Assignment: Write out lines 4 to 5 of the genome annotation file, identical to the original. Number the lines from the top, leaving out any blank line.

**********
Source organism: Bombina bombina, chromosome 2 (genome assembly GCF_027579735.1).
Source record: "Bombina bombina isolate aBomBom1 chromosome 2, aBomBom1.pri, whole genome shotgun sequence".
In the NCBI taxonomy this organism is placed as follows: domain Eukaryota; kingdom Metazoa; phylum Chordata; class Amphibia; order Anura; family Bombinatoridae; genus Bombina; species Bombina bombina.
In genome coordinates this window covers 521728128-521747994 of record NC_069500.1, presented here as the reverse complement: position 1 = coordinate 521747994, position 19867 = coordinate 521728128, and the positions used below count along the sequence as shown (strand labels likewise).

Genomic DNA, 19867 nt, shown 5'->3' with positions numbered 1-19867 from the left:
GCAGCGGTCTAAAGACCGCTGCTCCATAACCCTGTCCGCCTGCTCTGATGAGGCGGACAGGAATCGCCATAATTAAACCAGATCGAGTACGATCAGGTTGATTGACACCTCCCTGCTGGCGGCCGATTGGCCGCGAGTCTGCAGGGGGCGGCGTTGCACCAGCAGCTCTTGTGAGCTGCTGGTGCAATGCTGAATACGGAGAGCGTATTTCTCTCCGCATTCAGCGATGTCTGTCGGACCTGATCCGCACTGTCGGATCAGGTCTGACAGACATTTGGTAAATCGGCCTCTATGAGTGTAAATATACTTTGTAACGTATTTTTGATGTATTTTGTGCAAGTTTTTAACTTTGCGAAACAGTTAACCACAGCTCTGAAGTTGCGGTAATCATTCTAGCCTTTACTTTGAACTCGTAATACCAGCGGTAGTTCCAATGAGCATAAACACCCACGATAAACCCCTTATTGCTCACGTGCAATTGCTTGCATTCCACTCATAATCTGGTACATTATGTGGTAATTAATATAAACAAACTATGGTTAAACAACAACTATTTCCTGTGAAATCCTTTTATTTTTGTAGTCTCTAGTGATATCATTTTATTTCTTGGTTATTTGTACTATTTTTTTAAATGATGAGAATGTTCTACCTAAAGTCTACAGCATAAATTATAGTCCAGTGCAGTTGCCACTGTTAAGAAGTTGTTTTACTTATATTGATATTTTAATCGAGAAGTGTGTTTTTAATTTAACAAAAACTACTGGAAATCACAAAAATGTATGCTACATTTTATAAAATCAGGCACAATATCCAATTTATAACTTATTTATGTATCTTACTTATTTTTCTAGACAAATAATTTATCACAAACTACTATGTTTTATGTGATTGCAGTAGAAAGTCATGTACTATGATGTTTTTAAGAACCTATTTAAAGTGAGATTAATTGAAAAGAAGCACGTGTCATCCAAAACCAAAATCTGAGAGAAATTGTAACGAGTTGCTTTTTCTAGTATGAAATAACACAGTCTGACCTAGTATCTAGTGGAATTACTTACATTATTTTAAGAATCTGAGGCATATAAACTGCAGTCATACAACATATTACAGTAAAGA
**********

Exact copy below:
In genome coordinates this window covers 521728128-521747994 of record NC_069500.1, presented here as the reverse complement: position 1 = coordinate 521747994, position 19867 = coordinate 521728128, and the positions used below count along the sequence as shown (strand labels likewise).

Genomic DNA, 19867 nt, shown 5'->3' with positions numbered 1-19867 from the left: